New answers tagged

0

Epoxy instead of wood glue irrespective of any hole filling method you use. If this is for oak door hinges, I find it hard to understand why you cannot dowel? (The dowels are hidden underneath the hinge plates).


0

I've occasionally seen toothpick style repairs and never been highly impressed with them. It kinda works, and it's cheap and easy, but the wood a toothpick is made of is nothing like your oak base material. Even with wood glue to help hold it in place the toothpick wood is still soft. A technique I've recently read about, but haven't yet tried myself, is to ...


0

Toothpicks. As I've previously answered here Slightly different question, so not a duplicate. But answer is the same.


2

I have used tooth picks and matches with glue for many years. With hard wood I use toothpicks as they are hard, match sticks with the head cut off work will work but I use those on soft wood like pine. I squirt the wood glue in push in however many I think I need then wipe the excess and insert the screws


2

Out of the three listed options I would use #3 as it is closest to the dowel method. I would also use longer screws if possible so that if only part of the hole is stripped the extra length can get more grip.


1

I would go for the dowel method. Support the door, move that face of the hinge out of the way, drill, and fit dowel with glue. Let dry, pilot drill and then use good screws.


2

It is not worth it. Based on a ton of factors the hinge position is very very unlikely to line up right. External doors are all over the place on this and you don't want to be chiseling/routing your jamb and if going steel this isn't an option on the door. This doesn't even get into a 34" door is sometime 33 7/8" or that the door is a hair wider or ...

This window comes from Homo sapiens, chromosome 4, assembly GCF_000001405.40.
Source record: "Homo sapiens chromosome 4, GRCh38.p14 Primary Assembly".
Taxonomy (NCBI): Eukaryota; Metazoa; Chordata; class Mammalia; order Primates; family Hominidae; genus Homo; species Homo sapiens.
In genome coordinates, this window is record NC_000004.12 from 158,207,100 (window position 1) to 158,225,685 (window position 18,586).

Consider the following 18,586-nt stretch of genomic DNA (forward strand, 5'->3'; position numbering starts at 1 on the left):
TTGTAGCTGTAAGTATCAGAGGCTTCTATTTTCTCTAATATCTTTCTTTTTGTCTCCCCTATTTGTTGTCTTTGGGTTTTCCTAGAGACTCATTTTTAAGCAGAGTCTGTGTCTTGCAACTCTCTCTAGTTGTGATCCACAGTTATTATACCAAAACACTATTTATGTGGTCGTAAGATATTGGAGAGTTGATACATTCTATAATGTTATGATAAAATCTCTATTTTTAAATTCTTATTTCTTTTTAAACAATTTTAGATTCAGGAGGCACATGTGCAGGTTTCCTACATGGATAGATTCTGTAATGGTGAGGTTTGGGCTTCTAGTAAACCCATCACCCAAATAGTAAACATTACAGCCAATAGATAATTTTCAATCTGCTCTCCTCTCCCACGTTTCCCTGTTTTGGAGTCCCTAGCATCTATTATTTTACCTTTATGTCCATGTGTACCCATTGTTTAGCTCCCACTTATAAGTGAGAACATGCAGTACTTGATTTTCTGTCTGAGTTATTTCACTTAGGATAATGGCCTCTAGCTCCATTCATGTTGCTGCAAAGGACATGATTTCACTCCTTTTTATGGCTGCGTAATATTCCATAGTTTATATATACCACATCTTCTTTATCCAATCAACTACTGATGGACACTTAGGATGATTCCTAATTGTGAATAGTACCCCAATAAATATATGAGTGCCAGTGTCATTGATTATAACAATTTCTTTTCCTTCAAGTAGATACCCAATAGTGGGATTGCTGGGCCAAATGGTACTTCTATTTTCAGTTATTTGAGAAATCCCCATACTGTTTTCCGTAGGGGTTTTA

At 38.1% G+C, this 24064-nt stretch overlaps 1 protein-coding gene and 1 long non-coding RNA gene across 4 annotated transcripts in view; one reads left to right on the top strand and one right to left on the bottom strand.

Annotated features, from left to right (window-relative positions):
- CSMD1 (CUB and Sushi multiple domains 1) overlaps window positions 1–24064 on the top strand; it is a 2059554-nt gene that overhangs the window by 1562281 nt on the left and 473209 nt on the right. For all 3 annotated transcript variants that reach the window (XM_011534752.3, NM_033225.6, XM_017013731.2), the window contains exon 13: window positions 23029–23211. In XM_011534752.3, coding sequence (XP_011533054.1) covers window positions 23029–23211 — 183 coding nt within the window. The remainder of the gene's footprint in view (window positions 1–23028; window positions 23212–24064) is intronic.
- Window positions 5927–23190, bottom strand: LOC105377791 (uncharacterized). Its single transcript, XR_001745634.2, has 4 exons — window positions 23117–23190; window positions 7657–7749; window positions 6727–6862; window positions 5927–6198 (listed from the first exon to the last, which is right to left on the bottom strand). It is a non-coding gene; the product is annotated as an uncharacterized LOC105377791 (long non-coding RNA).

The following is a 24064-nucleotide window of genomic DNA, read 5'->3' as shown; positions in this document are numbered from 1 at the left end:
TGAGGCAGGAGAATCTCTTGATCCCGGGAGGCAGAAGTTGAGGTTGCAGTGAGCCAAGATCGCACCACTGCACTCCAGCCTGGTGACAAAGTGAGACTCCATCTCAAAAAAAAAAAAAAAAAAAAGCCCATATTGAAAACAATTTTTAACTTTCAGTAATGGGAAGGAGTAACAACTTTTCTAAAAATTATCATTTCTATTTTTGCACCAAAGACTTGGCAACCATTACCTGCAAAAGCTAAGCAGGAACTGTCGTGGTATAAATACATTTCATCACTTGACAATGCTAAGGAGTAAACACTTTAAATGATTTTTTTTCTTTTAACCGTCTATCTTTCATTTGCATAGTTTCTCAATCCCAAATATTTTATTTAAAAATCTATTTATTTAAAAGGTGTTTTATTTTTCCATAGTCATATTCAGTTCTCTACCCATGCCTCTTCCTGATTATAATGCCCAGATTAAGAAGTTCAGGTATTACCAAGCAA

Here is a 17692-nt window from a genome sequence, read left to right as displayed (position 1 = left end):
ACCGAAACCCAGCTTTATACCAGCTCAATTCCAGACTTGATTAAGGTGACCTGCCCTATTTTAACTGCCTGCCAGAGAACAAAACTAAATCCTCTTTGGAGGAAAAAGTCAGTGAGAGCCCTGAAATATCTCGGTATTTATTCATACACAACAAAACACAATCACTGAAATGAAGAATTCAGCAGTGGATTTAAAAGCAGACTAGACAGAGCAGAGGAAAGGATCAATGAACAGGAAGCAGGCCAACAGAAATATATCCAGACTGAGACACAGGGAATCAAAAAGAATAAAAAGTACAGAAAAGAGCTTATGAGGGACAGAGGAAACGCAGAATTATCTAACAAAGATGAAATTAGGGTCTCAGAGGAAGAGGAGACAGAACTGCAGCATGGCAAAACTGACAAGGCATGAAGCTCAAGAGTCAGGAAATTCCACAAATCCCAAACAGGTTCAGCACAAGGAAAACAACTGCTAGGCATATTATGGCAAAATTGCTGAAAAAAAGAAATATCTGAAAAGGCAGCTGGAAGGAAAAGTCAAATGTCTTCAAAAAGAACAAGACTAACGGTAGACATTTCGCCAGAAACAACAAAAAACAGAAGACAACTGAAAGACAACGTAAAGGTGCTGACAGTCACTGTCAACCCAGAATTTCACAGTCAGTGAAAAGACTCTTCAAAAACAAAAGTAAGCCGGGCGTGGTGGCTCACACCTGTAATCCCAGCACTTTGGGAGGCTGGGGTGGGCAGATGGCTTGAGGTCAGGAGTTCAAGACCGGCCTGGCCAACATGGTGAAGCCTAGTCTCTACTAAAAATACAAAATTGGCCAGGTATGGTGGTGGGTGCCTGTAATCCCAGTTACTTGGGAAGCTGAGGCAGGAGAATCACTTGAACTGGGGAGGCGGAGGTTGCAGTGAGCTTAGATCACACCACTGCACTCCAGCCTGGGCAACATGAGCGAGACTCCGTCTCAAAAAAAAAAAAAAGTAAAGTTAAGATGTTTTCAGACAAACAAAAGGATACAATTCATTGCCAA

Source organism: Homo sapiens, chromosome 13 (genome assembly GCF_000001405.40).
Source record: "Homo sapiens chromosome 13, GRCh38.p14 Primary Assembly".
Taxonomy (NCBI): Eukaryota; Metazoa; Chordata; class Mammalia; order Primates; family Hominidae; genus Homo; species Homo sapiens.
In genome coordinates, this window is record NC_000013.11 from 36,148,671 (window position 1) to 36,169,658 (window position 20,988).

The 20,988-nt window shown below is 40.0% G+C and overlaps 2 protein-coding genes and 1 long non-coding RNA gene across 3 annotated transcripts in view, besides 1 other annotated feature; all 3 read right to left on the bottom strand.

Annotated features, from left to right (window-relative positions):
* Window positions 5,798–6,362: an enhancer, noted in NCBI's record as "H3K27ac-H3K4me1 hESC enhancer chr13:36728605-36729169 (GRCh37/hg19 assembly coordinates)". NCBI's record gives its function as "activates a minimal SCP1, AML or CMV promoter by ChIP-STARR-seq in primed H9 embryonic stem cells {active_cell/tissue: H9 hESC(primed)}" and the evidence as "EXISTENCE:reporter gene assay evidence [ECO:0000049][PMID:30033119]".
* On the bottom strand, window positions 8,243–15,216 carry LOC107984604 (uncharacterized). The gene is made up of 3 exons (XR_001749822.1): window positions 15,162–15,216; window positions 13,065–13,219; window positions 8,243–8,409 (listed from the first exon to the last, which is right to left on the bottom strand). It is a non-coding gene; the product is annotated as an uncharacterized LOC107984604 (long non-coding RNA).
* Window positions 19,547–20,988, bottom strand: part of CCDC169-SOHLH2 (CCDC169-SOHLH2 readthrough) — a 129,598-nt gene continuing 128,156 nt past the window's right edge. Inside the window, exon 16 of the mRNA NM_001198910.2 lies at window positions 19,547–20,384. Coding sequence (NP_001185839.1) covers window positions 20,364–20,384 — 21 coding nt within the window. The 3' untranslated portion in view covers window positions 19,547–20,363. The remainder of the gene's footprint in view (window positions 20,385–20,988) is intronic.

0

You certainly can. Here are a few potential issues to watch for: Slab width: A too-small door will make fitting weatherstripping a problem and will keep the latch(es) from engaging properly. Confirm size to within 1/32". Some variation can be overcome by adjusting the set of the jamb with shims, but that would probably require removing some trim. Hinge ...


1

I did something similar with a stucco house I owned where I closed in a window opening to create a shower. I framed in the wall with and installed rough-sawn cedar plywood. The texture coordinated with the stucco nicely. You don't want to install the plywood flush with the stucco. It'll look like a bad patch. You want it set back a bit like it's a design ...


4

That's common practice. As long as the framing member is rigidly attached it doesn't really matter what other function it serves or what it's called. (Jester stud?)


Top 50 recent answers are included